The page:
During the course of the Civil War, Lincoln frequently visited the Washington Navy Yard. The continued innovation in weapons and ammunition played to his technological interests. He often came to view the results of recent ordnance production. He witnessed the firing of the 150 pounder smooth bore. The President met with Dahlgren at the Commandant’s Office (now Building 1) expressing his concern that the war might end with the creation of two nations. Several times, Lincoln, often with Dahlgren and the Secretaries of State and War, boarded ships docked at the yard to take them on trial trips (USS Pensacola), see the new electric-mercury light out on a steamboat (name not specified) and on one occasion, traveled to Acquia on board the USS Miami. In 1865 affairs of state brought him to the yard, but so did personal pleasure such as his visit on the afternoon of his assassination.

What did the Navy Yard look like?

The Washington Navy Yard during the Civil War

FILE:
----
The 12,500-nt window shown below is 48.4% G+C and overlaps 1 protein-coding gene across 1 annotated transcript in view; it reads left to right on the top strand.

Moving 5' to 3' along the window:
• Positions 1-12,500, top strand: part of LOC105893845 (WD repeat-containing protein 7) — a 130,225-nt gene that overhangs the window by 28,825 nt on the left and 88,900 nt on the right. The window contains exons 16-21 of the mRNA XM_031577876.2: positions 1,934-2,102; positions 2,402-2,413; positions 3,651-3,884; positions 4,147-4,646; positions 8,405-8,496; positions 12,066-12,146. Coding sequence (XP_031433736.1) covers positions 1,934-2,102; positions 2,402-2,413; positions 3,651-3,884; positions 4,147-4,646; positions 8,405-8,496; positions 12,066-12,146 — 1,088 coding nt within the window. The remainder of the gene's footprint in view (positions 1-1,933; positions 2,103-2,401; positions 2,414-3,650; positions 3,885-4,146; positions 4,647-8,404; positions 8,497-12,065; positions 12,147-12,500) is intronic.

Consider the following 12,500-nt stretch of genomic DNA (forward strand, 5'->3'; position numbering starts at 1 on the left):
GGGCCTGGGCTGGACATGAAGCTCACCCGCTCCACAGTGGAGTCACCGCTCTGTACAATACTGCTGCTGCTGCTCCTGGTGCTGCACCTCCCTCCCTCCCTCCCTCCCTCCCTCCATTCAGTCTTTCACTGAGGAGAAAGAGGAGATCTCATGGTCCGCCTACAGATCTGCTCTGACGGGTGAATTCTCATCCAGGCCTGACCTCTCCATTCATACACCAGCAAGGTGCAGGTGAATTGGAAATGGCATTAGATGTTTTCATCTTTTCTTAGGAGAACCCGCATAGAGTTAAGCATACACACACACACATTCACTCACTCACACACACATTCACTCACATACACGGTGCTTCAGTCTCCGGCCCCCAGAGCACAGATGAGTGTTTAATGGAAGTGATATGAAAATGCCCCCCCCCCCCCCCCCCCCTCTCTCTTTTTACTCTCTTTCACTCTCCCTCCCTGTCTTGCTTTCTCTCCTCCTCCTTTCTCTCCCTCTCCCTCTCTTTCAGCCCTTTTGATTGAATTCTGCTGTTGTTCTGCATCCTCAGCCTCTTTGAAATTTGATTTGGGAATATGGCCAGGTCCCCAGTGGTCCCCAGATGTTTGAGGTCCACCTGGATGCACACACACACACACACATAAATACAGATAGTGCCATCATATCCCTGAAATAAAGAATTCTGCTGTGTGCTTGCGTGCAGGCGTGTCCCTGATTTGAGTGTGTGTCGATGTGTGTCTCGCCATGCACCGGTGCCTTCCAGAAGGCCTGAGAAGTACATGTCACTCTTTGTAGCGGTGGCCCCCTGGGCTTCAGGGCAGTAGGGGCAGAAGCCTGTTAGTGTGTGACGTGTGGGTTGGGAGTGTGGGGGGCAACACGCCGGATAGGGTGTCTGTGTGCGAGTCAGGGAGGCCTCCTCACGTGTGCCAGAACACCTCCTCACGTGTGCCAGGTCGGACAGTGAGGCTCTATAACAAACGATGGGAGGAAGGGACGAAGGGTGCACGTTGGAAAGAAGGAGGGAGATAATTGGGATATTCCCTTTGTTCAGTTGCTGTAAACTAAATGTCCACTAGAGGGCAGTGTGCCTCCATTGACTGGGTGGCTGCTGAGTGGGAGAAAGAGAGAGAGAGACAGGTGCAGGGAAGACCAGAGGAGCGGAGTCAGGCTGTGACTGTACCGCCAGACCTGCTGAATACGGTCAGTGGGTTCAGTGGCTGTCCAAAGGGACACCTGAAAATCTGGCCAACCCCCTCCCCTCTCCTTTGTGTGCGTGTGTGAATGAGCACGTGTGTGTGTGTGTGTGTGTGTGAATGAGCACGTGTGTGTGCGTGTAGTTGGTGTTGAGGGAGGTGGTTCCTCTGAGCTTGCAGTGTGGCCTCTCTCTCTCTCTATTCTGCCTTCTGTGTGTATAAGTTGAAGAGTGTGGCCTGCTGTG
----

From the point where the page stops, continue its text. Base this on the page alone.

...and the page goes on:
The Washington Navy Yard during the Civil War was an ordnance site where weapons and artillery for the war were designed and produced to arm Navy vessels. Large caliber Dahlgren guns were tested and made here in addition to a wide variety of different armaments. The Dahlgren Ordnance Foundry located in the northwest part of the yard was a dominant structure at the time. The ordnance yard located in the same location as the foundry, was filled with an assortment of Dahlgren guns, 13 inch seacoast mortars known as “the dictators” in addition to round shot and large mortars. The yard also served as the supply depot of the Potomac Flotilla, which patrolled the river. In 1865 Commodore John B. Montgomery, Dahlgren’s successor as commandant, founded the yard’s first museum, carrying on the tradition of historical collection and display set by Captain Thomas Tingey in 1800.